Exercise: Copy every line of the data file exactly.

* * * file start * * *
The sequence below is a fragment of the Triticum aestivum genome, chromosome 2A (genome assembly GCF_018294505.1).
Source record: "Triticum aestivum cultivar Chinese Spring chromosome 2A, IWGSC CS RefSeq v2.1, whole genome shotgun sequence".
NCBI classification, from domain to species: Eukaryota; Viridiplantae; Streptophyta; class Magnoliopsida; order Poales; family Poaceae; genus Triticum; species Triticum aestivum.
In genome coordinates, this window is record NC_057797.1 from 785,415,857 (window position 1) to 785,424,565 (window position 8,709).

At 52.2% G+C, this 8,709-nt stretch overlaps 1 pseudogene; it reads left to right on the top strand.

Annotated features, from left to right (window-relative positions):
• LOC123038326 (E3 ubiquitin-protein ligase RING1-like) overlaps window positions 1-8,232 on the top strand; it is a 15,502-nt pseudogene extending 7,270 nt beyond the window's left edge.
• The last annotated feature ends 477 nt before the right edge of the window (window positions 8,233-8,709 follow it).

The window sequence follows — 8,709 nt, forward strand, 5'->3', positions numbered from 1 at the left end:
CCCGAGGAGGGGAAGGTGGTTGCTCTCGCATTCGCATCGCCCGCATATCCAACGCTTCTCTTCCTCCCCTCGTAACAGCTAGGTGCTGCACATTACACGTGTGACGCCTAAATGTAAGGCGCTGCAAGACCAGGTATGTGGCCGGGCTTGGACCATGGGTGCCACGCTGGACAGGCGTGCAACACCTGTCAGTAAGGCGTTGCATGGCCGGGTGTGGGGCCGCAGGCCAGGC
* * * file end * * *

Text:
The sequence below is a fragment of the Triticum aestivum genome, chromosome 2A (genome assembly GCF_018294505.1).
Source record: "Triticum aestivum cultivar Chinese Spring chromosome 2A, IWGSC CS RefSeq v2.1, whole genome shotgun sequence".
NCBI classification, from domain to species: Eukaryota; Viridiplantae; Streptophyta; class Magnoliopsida; order Poales; family Poaceae; genus Triticum; species Triticum aestivum.
In genome coordinates, this window is record NC_057797.1 from 785,415,857 (window position 1) to 785,424,565 (window position 8,709).

At 52.2% G+C, this 8,709-nt stretch overlaps 1 pseudogene; it reads left to right on the top strand.

Annotated features, from left to right (window-relative positions):
• LOC123038326 (E3 ubiquitin-protein ligase RING1-like) overlaps window positions 1-8,232 on the top strand; it is a 15,502-nt pseudogene extending 7,270 nt beyond the window's left edge.
• The last annotated feature ends 477 nt before the right edge of the window (window positions 8,233-8,709 follow it).

The window sequence follows — 8,709 nt, forward strand, 5'->3', positions numbered from 1 at the left end:
CCCGAGGAGGGGAAGGTGGTTGCTCTCGCATTCGCATCGCCCGCATATCCAACGCTTCTCTTCCTCCCCTCGTAACAGCTAGGTGCTGCACATTACACGTGTGACGCCTAAATGTAAGGCGCTGCAAGACCAGGTATGTGGCCGGGCTTGGACCATGGGTGCCACGCTGGACAGGCGTGCAACACCTGTCAGTAAGGCGTTGCATGGCCGGGTGTGGGGCCGCAGGCCAGGC